Wedding Dress Styles: The Complete Guide

Find your ideal wedding dress style with our complete guide. We describe everything from wedding dress silhouettes to necklines and fabrics to colours.

Wedding Dress Styles: The Complete Guide

Are you struggling to find your perfect dress for the big day? Perhaps you have no idea of which styles will suit you but a strong opinion of the things you definitely don’t want… If this sounds like you, you might find this post helpful - we’re looking at everything ‘wedding dress’ and bringing you a complete guide to discovering the gown of your dreams!

Check out our infographic below for a quick summary of wedding dress silhouettes and necklines then read on for more details to help you find the perfect dress.

Our article is split into the following main sections:

Wedding dress styles: silhouettes and necklines infographic

One thing that we would tell everyone is to start on Pinterest - pin anything that strikes your fancy, it doesn’t matter if you end up with umpteen very different styles of dress, it is just helpful to see all of the different silhouettes, necklines, lengths, finishes in one place. Once you have an idea of the dresses that are available, you may start to warm to a particular style.

QUICK TIP: The decor, season, venue and time of day all play a role in choosing the right dress for your wedding, so definitely consider these before taking the plunge. For example, a huge princess ball gown might look (and feel) a little out of place for a country barn wedding.


Photo by Jonathan Borba / Unsplash

Choosing your silhouette is probably the most important step to take before you even consider colour, embellishments or extras. But this choice can be a little tough if you’re not sure what suits your body. Here are the most popular wedding dress styles and shapes to help you:

Mermaid (Fishtail)

Mermaid dresses go from a fitted top to a more voluminous skirt at the base and usually have a defining line between the fitted section and the kick-out section (reminiscent of a mermaid’s tail). The flared section will most commonly start just above or at the knee.

This style of dress is perfect for showing off your curves and making you feel sexy yet elegant on your big day. Mermaid dresses often have trains which can vary from a subtle kick to a huge statement in size.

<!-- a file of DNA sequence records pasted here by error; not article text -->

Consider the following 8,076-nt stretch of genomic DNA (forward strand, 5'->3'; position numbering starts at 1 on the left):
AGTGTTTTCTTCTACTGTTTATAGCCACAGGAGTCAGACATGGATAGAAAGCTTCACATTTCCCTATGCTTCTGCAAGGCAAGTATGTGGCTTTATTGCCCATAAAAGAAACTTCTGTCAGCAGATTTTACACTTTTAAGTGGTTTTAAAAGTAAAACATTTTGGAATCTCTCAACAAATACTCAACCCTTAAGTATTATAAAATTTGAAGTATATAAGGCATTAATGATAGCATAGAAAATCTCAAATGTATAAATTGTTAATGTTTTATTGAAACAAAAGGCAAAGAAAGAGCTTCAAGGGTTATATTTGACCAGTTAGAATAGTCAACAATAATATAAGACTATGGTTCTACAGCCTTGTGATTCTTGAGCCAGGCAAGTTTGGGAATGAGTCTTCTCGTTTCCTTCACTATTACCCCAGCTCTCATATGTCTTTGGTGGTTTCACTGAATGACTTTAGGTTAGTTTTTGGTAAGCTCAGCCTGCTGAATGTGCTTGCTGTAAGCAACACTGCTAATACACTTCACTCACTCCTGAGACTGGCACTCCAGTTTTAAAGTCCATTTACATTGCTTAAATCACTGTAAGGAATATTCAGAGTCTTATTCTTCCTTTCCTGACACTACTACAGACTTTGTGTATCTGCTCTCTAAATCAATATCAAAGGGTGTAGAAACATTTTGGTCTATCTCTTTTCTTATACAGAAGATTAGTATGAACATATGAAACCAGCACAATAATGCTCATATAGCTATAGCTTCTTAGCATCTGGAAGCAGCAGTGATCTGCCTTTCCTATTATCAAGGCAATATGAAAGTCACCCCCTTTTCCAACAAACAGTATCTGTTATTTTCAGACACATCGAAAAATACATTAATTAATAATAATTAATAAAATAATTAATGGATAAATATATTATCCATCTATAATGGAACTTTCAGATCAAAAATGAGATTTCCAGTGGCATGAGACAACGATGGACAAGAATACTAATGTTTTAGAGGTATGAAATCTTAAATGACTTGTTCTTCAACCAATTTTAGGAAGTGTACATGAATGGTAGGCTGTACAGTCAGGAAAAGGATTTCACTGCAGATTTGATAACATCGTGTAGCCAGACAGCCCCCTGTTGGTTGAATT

Trumpet wedding dresses have a fitted top and voluminous bottom, much like the mermaid, however, there is no defining break/line between the two sections of the dress. The flared section begins around the mid-thigh and kicks out more gradually than a mermaid style wedding dress.

Again, if you want to hug your curves in all the right places, a trumpet wedding gown could be a great option for you. Trains can vary from sweep to a cathedral length, depending on how dramatic you want to feel on your wedding day. Oftentimes a trumpet style dress is easier to move in than a mermaid dress due to where the flare begins.

Fit and Flare

Sometimes known as fit to flare, these dresses are very similar to the mermaid and trumpet styles, however, the flare begins just below the hips and is more gradual than the mermaid. This dress is flattering for many body types as it accentuates existing curves (perfect for pears and hourglasses) but can also help to create curves for those with more athletic body types.

QUICK TIP: One thing to take note of is that there are quite blurry lines between mermaid, trumpet and fit and flare wedding dresses, as the differences can be extremely subtle. Depending on where you are shopping for your dress, there could be dresses which are labelled mermaid, where you may think they look more like a fit and flare, so perhaps use all of these terms when shopping to make sure you get to see all of the dresses which follow a similar sort of silhouette.


A sheath or column style wedding dress is reminiscent of a slip dress, as it hugs the body but appears more draped. To the base of a sheath wedding dress, there is more of a subtle kick out, however, some can look a little more fit and flare than others when they have more of a train. This style of dress makes a great evening gown, as the bride can move freely and easily, making it perfect for the dancefloor.

Sheath dresses are usually made from lighter, more flowing fabrics to get that effortless, glamorous look - perfect for a laid-back bride who still wants to look sexy and elegant on her wedding day. Due to the lighter fabric, sheath dresses may not be so forgiving, so some form of body control/contouring underwear might be needed.